But him then valiant Diomede sternly regarding, addressed: "Think not within thy mind to escape from me, O Dolon, although thou hast reported good tidings, since thou hast once come into my hands. For if indeed we shall now release thee, or set thee at liberty, hereafter thou wouldst surely return to the swift ships of the Achæans, either in order to become a spy, or to fight against us. But if, subdued by my hands, thou lose thy life, thou wilt not ever afterward be a bane to the Greeks."

He said: and the other was preparing to supplicate him, taking him by the chin with his strong hand; but he, rushing at him with his sword, smote the middle of his neck, and cut through both the tendons; and the head of him, still muttering, was mingled with the dust. From his head they took the weasel-skin helmet, and the wolf-skin, with the bent bow and long spear; and noble Ulysses raised them on high with his hand to Minerva, the goddess of plunder, and praying, spake:

"Rejoice, O goddess, in these, for thee, first of all the immortals in Olympus, do we invoke; but guide us likewise to the horses and tents of the Thracian men."

Thus he said; and raising them high above himself, he hung them on a tamarisk-branch. But beside it he placed a conspicuous mark, pulling up handfuls of reeds,[25] and the wide-spreading branches of the tamarisk, lest they should escape their notice while they were returning through the dark and dangerous night. Then both advanced onward through arms and black blood; and proceeding, they came immediately to the band of the Thracian heroes. But they were sleeping, overpowered with fatigue; and their beautiful armor lay upon the ground beside them, carefully in order, in three rows: and by each of them [stood] a yoke of horses. Rhesus slept in the midst, and beside him his swift horses were fastened by the reins to the outer rim[26] of the chariot. And Ulysses first observing, pointed him out to Diomede:

"This [is] the man, O Diomede, and these [are] the horses, which Dolon, whom we slew, pointed out to us. But come now, exert thy mighty strength; nor does it at all become thee to stand leisurely with thy armor. Loose therefore the steeds, or do thou slay the men, and the horses shall be my care."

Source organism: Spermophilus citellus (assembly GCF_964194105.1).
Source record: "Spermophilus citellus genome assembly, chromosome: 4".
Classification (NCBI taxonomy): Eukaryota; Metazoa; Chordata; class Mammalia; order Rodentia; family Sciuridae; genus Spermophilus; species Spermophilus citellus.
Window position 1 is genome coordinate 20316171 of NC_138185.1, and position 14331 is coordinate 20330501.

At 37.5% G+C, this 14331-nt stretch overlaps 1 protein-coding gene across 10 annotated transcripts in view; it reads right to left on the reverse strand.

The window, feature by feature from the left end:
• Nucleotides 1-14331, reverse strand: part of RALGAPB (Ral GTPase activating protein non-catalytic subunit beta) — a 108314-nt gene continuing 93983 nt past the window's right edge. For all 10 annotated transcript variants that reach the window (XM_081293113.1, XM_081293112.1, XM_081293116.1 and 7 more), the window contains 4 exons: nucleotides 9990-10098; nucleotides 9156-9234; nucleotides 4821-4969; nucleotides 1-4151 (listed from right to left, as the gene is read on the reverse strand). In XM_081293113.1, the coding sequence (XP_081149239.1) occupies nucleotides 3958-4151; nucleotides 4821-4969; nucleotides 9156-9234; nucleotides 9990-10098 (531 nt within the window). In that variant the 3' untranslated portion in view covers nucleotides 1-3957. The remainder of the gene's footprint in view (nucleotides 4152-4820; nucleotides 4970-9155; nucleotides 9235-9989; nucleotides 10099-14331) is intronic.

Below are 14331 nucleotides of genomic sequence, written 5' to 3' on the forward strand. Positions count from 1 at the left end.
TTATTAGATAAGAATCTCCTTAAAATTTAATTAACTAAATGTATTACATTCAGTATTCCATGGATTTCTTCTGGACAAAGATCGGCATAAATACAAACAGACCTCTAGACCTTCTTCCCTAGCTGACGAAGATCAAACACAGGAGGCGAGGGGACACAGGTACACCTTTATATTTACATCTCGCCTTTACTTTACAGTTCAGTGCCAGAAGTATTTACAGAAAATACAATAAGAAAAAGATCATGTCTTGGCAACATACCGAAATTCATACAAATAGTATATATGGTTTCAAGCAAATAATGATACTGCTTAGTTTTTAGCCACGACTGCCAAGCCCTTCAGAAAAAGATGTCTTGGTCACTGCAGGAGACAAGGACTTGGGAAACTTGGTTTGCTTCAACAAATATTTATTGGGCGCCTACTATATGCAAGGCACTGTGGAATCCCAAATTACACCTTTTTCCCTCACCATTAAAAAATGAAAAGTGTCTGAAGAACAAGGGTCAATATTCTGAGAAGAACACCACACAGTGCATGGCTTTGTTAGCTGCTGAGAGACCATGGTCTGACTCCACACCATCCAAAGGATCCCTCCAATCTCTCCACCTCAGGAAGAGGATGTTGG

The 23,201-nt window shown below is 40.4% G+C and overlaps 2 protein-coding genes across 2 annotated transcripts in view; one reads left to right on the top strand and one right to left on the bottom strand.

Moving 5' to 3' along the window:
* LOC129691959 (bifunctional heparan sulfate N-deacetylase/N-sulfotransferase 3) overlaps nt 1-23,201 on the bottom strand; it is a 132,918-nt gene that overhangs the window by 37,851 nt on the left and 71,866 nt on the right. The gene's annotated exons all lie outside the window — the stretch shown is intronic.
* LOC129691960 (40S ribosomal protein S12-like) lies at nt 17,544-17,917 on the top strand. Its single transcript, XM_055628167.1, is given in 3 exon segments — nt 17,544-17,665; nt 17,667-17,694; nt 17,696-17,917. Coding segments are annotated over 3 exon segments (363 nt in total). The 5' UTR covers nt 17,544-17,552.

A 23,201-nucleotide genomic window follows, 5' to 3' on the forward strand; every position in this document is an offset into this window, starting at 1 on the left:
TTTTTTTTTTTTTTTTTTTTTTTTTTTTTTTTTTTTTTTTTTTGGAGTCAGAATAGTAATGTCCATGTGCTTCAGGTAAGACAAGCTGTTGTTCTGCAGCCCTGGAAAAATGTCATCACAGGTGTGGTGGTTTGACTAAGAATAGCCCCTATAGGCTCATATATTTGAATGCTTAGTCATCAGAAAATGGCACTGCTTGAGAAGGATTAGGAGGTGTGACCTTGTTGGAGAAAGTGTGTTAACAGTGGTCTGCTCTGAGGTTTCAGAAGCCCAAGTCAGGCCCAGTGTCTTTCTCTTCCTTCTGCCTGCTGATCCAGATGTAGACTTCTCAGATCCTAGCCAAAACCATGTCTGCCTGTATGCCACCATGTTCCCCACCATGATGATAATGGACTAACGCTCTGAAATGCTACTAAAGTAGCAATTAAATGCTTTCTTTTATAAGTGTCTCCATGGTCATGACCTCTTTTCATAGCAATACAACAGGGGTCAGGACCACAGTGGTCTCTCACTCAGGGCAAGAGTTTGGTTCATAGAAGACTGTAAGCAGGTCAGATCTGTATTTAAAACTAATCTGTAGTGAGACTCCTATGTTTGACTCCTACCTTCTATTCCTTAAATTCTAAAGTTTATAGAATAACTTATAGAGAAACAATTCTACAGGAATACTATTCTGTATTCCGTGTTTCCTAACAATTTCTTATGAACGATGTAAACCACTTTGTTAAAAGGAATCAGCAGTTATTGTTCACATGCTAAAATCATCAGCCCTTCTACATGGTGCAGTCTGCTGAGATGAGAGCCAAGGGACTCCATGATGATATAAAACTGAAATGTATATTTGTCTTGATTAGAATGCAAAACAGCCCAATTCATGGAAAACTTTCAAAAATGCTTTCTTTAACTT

Thus he spoke; but into him azure-eyed Minerva breathed valor, and he slaughtered, turning himself on every side, and a dreadful groaning arose of those smitten with the sword; and the earth grew red with blood. As when a lion, coming upon unprotected flocks of goats or sheep, rushes upon them, designing evils, so fell the son of Tydeus upon the Thracian men, until he had slain twelve. But much-counseling Ulysses—whomsoever Diomede standing beside struck with the sword—him Ulysses dragged backward, seizing by the foot; meditating these things in his mind, that the fair-maned steeds should pass through easily, nor should tremble in spirit, treading on the corses; for as yet they were unused to them. But when now the son of Tydeus had reached the king, him, the thirteenth, he deprived of sweet life, panting; for by the counsel of Minerva an evil dream had stood over his head during the night, [in likeness of] the son of Œneus: but in the mean time patient Ulysses was untying the solid-hoofed steeds. With the reins he bound them together and drove them from the crowd, lashing them with his bow, because he thought not of taking with his hands the splendid lash from the well-wrought chariot seat; and then he whistled as a signal to noble Diomede. But he remaining, was meditating what most daring deed he should do; whether seizing the car, where lay the embroidered armor, he should drag it out by the pole[27] or bear it away, raising it aloft; or take away the life of more of the Thracians. While he was revolving these things within his mind, Minerva in the mean time standing near, addressed noble Diomede:

"Be mindful now of a return to the hollow ships, O son of magnanimous Tydeus, lest thou reach them, having been put to flight; or lest some other god perchance arouse the Trojans."

Thus she spoke; and he understood the voice of the goddess speaking, and he quickly ascended the chariot. And Ulysses lashed on [the horses] with his bow, and they fled to the swift ships of the Greeks.